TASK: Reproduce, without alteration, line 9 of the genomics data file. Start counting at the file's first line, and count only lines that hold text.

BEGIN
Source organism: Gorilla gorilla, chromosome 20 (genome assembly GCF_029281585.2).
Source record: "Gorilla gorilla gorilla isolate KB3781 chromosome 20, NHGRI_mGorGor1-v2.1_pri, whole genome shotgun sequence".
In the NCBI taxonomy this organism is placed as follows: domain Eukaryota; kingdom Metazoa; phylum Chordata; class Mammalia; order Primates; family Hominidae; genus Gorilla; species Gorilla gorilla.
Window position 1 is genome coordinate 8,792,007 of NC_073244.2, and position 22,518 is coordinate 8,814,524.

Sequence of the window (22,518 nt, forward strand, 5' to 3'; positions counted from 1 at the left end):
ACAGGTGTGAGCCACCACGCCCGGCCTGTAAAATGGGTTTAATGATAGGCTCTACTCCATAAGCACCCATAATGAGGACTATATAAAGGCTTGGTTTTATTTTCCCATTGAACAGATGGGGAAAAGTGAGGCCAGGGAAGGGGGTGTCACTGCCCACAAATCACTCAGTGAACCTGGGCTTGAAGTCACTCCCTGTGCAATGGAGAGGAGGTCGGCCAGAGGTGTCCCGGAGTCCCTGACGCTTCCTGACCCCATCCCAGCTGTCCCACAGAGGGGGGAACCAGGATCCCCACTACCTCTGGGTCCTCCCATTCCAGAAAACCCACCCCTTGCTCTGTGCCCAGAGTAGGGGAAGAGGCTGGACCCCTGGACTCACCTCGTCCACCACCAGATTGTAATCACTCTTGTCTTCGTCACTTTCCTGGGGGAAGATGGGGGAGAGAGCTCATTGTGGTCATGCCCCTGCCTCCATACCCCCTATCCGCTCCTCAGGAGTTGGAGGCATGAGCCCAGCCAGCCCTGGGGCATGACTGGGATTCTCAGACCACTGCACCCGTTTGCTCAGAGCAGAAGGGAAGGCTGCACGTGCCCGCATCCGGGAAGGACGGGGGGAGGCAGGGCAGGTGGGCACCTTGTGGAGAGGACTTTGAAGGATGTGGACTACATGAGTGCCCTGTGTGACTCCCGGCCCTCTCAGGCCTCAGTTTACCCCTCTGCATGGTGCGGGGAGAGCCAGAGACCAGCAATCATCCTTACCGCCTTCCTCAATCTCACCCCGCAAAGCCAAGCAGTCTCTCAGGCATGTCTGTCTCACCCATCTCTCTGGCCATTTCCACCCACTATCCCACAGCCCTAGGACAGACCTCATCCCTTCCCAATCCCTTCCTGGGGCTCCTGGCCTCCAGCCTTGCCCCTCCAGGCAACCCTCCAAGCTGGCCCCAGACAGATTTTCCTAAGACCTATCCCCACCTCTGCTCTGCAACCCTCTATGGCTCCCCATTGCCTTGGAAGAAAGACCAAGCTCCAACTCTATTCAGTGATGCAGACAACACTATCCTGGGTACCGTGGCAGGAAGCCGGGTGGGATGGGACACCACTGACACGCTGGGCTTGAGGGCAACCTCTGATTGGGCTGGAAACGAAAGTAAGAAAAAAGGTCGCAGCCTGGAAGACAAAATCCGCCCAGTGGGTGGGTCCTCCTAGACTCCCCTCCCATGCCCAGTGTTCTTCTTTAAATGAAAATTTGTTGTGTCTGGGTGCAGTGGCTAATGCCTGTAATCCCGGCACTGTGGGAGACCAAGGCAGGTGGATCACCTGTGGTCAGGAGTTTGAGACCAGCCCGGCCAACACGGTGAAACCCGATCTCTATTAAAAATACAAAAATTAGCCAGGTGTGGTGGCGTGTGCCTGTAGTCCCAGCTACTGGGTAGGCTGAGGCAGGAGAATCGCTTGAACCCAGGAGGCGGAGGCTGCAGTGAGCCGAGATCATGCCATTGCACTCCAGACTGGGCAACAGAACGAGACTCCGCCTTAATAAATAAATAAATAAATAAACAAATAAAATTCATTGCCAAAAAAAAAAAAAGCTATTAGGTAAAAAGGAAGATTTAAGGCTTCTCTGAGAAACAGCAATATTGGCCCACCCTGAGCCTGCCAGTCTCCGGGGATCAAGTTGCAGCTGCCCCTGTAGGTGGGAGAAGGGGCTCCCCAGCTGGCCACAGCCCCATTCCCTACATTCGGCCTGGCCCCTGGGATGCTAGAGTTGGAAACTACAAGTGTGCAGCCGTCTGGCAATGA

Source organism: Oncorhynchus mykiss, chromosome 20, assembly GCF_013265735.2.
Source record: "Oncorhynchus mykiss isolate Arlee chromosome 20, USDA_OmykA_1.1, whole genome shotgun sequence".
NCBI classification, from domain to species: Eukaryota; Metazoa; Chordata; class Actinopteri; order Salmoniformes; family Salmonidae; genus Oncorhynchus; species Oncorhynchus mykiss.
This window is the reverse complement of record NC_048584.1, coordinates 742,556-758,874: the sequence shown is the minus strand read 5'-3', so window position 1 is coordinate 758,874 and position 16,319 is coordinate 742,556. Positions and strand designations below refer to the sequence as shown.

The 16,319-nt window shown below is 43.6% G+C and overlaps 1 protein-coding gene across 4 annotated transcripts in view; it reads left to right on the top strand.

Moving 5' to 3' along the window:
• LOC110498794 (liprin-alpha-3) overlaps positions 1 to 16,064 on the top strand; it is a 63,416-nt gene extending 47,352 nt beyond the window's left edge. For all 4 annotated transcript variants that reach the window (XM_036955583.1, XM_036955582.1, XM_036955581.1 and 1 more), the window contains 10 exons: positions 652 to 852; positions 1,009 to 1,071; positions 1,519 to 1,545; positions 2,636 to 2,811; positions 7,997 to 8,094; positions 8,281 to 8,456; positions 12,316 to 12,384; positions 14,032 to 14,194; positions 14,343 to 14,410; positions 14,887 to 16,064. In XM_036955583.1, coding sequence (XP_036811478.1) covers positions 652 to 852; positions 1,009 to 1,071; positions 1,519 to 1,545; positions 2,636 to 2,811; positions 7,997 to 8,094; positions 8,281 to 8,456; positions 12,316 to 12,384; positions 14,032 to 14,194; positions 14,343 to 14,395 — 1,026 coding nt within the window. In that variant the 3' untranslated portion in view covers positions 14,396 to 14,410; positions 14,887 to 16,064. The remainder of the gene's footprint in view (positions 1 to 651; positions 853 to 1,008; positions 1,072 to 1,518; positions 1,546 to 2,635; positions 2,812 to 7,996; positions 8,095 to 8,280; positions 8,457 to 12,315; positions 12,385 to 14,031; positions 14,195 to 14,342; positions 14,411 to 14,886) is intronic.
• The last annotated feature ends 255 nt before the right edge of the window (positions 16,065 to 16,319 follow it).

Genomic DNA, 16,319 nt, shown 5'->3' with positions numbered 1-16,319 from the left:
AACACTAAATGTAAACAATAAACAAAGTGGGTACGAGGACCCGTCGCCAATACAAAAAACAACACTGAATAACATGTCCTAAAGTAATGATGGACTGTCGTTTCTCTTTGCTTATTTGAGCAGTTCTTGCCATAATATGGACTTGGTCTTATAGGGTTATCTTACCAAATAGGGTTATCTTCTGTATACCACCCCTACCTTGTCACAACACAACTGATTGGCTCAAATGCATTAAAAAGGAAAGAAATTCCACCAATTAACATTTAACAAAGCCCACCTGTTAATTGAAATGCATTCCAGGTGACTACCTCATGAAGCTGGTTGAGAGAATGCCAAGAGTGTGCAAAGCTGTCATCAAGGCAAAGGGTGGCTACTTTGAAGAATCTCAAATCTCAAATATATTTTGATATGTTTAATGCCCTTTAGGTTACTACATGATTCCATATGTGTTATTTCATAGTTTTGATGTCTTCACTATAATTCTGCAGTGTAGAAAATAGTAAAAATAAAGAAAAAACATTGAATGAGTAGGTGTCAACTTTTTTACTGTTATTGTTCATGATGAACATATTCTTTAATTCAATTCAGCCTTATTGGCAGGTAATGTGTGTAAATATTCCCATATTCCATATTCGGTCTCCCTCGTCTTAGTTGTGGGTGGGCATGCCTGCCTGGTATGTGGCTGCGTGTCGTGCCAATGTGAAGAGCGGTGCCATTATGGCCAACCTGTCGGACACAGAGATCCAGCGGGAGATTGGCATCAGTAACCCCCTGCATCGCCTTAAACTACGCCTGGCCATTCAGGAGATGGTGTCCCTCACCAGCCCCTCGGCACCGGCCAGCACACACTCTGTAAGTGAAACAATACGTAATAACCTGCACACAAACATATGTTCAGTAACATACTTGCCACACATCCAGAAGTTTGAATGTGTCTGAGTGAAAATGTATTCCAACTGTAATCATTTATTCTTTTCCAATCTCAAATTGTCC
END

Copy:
NCBI classification, from domain to species: Eukaryota; Metazoa; Chordata; class Actinopteri; order Salmoniformes; family Salmonidae; genus Oncorhynchus; species Oncorhynchus mykiss.